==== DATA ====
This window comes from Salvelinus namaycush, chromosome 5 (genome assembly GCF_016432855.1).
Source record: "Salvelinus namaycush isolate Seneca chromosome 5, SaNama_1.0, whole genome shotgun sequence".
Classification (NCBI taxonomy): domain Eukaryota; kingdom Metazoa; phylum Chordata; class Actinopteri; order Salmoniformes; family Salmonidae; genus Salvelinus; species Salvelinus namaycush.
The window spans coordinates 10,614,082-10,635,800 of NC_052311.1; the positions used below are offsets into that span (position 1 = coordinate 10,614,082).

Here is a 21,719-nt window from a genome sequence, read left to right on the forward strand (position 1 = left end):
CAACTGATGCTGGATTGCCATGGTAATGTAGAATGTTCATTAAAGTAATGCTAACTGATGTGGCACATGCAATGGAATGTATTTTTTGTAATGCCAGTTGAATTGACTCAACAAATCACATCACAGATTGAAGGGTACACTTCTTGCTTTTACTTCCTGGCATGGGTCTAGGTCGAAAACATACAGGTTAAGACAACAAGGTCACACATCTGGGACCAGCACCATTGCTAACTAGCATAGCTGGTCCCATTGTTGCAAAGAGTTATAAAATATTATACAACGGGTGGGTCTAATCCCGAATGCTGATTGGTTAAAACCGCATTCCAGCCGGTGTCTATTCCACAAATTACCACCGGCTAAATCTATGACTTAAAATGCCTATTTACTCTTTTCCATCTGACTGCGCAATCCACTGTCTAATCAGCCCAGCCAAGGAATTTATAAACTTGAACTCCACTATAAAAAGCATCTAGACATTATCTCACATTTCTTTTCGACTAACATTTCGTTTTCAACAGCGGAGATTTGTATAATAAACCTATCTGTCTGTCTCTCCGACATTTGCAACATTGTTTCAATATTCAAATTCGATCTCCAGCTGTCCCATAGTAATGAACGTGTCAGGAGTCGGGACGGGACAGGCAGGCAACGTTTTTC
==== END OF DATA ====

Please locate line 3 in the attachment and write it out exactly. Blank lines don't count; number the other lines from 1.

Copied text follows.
Classification (NCBI taxonomy): domain Eukaryota; kingdom Metazoa; phylum Chordata; class Actinopteri; order Salmoniformes; family Salmonidae; genus Salvelinus; species Salvelinus namaycush.